Wednesday, September 23, 2009

Freedom of Choice?

With a topic as emotionally charged as healthcare reform, illogical arguments are bound to run rampant. Of course, outright lies are running pretty well rampant, as well. Those lies, however, are only believed because of the basic underlying (and illogical) argument against public healthcare coverage. It should be noted that no one in our government is actually proposing the kind of government provided healthcare enjoyed by the bulk of modern democratic nations. Perhaps the reason for this is because of the inability of so many people to see past the illogical arguments against such a program (well... that and the millions of dollars donated to politicians by the health insurance industry).

The basic argument against publicly provided healthcare is that it is an unwelcome intrusion by the government into the private lives of it's citizens. Essentially, it's viewed as a power grab by a government intent on controlling every aspect of our lives, and paying for it by taxing the living daylights out of us.

Well--no one likes intruding governments OR taxes.

The illogical nature of the argument is exposed when one considers our current system. You know-- the really expensive one in which private insurers make all our medical decisions.

It seems ridiculous to me that people, ostensibly in the name of democracy and fiscal prudence, can be so opposed to an elected government providing healthcare coverage at no profit, while defending unelected corporations providing healthcare coverage at a large profit.

One could argue that the corporations have been elected by people choosing to do business with them. Maybe. But, really, what is health insurance that it needs to be complicated by choice? You pay a regular fee, and the insurance company pays for your medical treatment. Naturally, in our choice-laden system, it isn't currently that simple. How it currently works is you pay a regular (and ever increasing) fee, your insurance company pays for some of your medical treatment, and if you ever get really sick they will pay up to a certain amount, unless they can cancel your coverage-- which they will attempt to do. After they have finished paying as much as they will-- or have cancelled your coverage-- then you are no longer amongst the "lucky." You are now one of the millions without healthcare and your fate is to die penniless, writhing in unimaginable pain.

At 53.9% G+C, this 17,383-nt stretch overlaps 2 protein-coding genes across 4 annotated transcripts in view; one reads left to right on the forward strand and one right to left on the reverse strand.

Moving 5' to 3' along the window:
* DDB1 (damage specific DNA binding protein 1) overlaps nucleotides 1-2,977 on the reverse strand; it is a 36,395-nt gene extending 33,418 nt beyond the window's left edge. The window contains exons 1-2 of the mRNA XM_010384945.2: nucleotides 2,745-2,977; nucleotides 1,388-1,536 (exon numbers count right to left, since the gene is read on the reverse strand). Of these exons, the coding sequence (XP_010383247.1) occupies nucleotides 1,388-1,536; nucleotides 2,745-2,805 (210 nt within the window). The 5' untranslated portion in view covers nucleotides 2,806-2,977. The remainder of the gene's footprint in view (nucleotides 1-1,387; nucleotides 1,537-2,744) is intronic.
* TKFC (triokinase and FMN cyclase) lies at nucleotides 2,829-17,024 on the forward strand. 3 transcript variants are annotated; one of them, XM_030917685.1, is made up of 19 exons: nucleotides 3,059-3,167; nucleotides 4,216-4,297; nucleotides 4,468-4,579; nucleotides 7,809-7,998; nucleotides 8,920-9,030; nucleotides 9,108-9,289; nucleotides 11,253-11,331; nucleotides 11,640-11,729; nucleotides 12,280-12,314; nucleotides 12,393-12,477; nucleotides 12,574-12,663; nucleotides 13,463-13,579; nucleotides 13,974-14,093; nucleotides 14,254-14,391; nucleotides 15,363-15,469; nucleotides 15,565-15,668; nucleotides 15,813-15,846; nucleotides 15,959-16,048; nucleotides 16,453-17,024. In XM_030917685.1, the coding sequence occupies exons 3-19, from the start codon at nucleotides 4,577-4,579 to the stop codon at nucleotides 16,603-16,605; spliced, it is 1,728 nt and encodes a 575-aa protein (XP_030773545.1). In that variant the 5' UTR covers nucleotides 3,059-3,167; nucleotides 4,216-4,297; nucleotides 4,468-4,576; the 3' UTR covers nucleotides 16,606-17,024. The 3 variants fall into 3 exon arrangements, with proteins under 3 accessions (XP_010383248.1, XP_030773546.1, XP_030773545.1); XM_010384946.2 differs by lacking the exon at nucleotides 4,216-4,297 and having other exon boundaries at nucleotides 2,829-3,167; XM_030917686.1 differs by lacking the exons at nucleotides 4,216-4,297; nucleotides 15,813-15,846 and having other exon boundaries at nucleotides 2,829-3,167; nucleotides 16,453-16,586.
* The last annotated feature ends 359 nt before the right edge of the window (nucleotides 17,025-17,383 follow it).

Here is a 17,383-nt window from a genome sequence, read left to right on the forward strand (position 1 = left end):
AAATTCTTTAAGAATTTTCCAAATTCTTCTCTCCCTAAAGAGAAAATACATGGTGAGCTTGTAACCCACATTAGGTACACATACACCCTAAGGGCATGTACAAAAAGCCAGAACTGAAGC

Okay, that last part is exactly the kind of emotional, non logical argument I don't espouse. What actually does happen, however is that you are likely to be forced into bankruptcy. And because you have not donated millions of dollars to politicians, this will be a bad thing.

Of course, you can currently choose to which company you pay your monthly fee, and what your deductibles are, and at what point they will cut you off (providing they can't cancel your coverage. That you can't choose--they WILL try to do this).

Generally speaking, I am for freedom of choice. However, what is the point of having rotting meat available in a candy store?

And expensive rotting meat, at that. It seems obvious that, if part of your monthly fee does not need to go to corporate profits you will either: A. get better medical treatment; B. have to pay less of a monthly fee; or C. both.